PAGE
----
Recent worldwide protests against policy brutality—spurred by the inhumane treatment and death of African American man George Floyd on May 25, while in custody of the Minneapolis police—have focused an urgent light on social equity for people of color, in general, and especially on how industries and businesses can help support change.
The cannabis industry has always expressed an active commitment to marginalized groups; most cannabis businesses seek out diverse staff members, including POC, formerly incarcerated individuals, LGBT, and women. There is some controversy around the effectiveness of social equity programs, but few can argue that they are not a step in the right direction, when properly implemented.
More than a half dozen legal states have launched social equity programs, which help applicants navigate the sometimes-complicated (and costly) process of licensing, and obtaining any state resources. Regional nonprofits, like Oakland’s Hood Incubator also exist to help with educational resources, networking, and other business support. There are venture capital funds with social equity initiatives, as well.
The African-American community has suffered disproportionately in a lot of ways, but especially in suffering the effects of the war on drugs, along with the age-old, every day battle against systemic racism. Though it can’t make up for centuries of oppression, maybe the cannabis industry’s social equity initiatives can lead the way for other industries to do better and lend their support.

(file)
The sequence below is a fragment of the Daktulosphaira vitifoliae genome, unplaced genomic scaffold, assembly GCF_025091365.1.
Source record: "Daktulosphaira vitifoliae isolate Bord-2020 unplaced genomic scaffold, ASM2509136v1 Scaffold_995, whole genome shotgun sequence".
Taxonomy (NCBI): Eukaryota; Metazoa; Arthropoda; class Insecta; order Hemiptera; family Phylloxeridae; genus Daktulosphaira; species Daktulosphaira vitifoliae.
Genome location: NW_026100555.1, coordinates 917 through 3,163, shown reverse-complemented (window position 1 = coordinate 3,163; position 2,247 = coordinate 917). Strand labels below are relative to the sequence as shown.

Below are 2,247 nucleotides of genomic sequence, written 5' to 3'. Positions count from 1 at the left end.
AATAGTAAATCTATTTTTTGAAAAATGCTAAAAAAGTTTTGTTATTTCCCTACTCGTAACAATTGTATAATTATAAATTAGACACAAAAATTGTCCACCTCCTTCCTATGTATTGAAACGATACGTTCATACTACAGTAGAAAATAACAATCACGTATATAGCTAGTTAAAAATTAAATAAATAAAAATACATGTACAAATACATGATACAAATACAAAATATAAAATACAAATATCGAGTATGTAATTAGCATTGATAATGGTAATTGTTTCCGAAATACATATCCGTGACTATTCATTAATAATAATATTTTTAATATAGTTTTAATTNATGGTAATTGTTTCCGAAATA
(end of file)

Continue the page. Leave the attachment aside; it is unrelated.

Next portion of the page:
Here are eight companies that are trying to make a difference in the world with special discounts or services for social equity applicants, and some supporting social equity-related campaigns and organizations:
African-American owned and founded by NBA veteran Al Harrington, Viola Brands in late February announced its new social equity program, Viola Cares. In partnership with legal advocacy organization Root & Rebound, Viola “will produce a first-of-its-kind toolkit designed specifically for people with cannabis-related convictions, to be entitled: ‘A New Leaf: A How-To Guide for Successful Reentry After A Cannabis Conviction.’” In a recent interview with Forbes.com, Harrington said African-Americans and other POC often don’t apply at cannabis businesses. “The stigma is still so strong that the fact this is a growing industry that you can be a part of may still be hard to grasp. We’re trying to educate and bring people of color into the industry in a major way, because all these years of the war on drugs, [basically] aimed at communities of color, have pretty much destroyed these communities by incarcerating us,” he said.
Cannabis technology company Blackbird Logistics launched its Blackbird Social Equity Program in Fall 2019. Described as “different” from other social equity programs, Blackbird’s program takes on “the primary obstacles affecting disadvantaged entrepreneurs in the cannabis space—cost, regulatory compliance, and access to infrastructure. Social Equity applicants can get a discounted rate on Blackbird technology, which streamlines production, regulatory compliance, and distribution processes for cannabis businesses. “Blackbird’s founding principle is to be good people, and to help good people every day. Social equity is core to our business. The social equity program is a pathway for these individuals and businesses that wish to enter and support a robust adult-use cannabis marketplace. If they succeed, we are successful,” said Social Equity Outreach Manager Jamal Barghouti.